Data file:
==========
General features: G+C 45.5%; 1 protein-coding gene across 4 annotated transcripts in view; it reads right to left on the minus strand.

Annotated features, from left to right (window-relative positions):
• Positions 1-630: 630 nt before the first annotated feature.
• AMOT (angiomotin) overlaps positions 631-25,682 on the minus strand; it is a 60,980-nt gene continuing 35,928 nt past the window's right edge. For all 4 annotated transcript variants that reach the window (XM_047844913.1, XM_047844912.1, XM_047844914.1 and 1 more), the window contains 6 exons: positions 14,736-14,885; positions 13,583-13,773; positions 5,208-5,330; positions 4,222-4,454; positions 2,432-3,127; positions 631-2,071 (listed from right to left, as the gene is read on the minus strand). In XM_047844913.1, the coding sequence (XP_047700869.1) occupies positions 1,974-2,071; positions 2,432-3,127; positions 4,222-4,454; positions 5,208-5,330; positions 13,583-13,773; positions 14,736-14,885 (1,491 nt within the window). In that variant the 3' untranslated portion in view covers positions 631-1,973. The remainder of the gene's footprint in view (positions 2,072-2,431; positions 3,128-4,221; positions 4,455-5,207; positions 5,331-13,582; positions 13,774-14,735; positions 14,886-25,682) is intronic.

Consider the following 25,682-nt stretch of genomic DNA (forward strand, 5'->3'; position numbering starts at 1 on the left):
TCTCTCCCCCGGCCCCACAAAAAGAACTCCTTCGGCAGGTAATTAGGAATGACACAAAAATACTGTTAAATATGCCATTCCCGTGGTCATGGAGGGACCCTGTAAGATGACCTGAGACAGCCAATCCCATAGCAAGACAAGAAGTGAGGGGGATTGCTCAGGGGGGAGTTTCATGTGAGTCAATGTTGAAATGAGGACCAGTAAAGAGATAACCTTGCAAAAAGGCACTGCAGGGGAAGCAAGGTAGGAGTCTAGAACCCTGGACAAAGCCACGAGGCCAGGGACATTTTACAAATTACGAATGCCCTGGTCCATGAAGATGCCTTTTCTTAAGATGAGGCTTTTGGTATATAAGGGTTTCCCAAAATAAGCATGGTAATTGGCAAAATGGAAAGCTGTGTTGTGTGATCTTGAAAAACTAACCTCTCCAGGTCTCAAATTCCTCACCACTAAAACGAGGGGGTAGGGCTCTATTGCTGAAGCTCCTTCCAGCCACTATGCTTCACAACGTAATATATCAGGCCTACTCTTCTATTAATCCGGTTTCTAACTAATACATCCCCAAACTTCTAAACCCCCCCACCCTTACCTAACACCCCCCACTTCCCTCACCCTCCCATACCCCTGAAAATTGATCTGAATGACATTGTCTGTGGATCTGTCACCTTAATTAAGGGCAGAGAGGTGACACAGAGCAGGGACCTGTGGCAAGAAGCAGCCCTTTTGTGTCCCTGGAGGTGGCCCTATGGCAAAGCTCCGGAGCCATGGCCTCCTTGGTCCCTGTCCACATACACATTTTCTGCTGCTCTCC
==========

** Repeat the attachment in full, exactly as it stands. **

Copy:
General features: G+C 45.5%; 1 protein-coding gene across 4 annotated transcripts in view; it reads right to left on the minus strand.

Annotated features, from left to right (window-relative positions):
• Positions 1-630: 630 nt before the first annotated feature.
• AMOT (angiomotin) overlaps positions 631-25,682 on the minus strand; it is a 60,980-nt gene continuing 35,928 nt past the window's right edge. For all 4 annotated transcript variants that reach the window (XM_047844913.1, XM_047844912.1, XM_047844914.1 and 1 more), the window contains 6 exons: positions 14,736-14,885; positions 13,583-13,773; positions 5,208-5,330; positions 4,222-4,454; positions 2,432-3,127; positions 631-2,071 (listed from right to left, as the gene is read on the minus strand). In XM_047844913.1, the coding sequence (XP_047700869.1) occupies positions 1,974-2,071; positions 2,432-3,127; positions 4,222-4,454; positions 5,208-5,330; positions 13,583-13,773; positions 14,736-14,885 (1,491 nt within the window). In that variant the 3' untranslated portion in view covers positions 631-1,973. The remainder of the gene's footprint in view (positions 2,072-2,431; positions 3,128-4,221; positions 4,455-5,207; positions 5,331-13,582; positions 13,774-14,735; positions 14,886-25,682) is intronic.

Consider the following 25,682-nt stretch of genomic DNA (forward strand, 5'->3'; position numbering starts at 1 on the left):
TCTCTCCCCCGGCCCCACAAAAAGAACTCCTTCGGCAGGTAATTAGGAATGACACAAAAATACTGTTAAATATGCCATTCCCGTGGTCATGGAGGGACCCTGTAAGATGACCTGAGACAGCCAATCCCATAGCAAGACAAGAAGTGAGGGGGATTGCTCAGGGGGGAGTTTCATGTGAGTCAATGTTGAAATGAGGACCAGTAAAGAGATAACCTTGCAAAAAGGCACTGCAGGGGAAGCAAGGTAGGAGTCTAGAACCCTGGACAAAGCCACGAGGCCAGGGACATTTTACAAATTACGAATGCCCTGGTCCATGAAGATGCCTTTTCTTAAGATGAGGCTTTTGGTATATAAGGGTTTCCCAAAATAAGCATGGTAATTGGCAAAATGGAAAGCTGTGTTGTGTGATCTTGAAAAACTAACCTCTCCAGGTCTCAAATTCCTCACCACTAAAACGAGGGGGTAGGGCTCTATTGCTGAAGCTCCTTCCAGCCACTATGCTTCACAACGTAATATATCAGGCCTACTCTTCTATTAATCCGGTTTCTAACTAATACATCCCCAAACTTCTAAACCCCCCCACCCTTACCTAACACCCCCCACTTCCCTCACCCTCCCATACCCCTGAAAATTGATCTGAATGACATTGTCTGTGGATCTGTCACCTTAATTAAGGGCAGAGAGGTGACACAGAGCAGGGACCTGTGGCAAGAAGCAGCCCTTTTGTGTCCCTGGAGGTGGCCCTATGGCAAAGCTCCGGAGCCATGGCCTCCTTGGTCCCTGTCCACATACACATTTTCTGCTGCTCTCC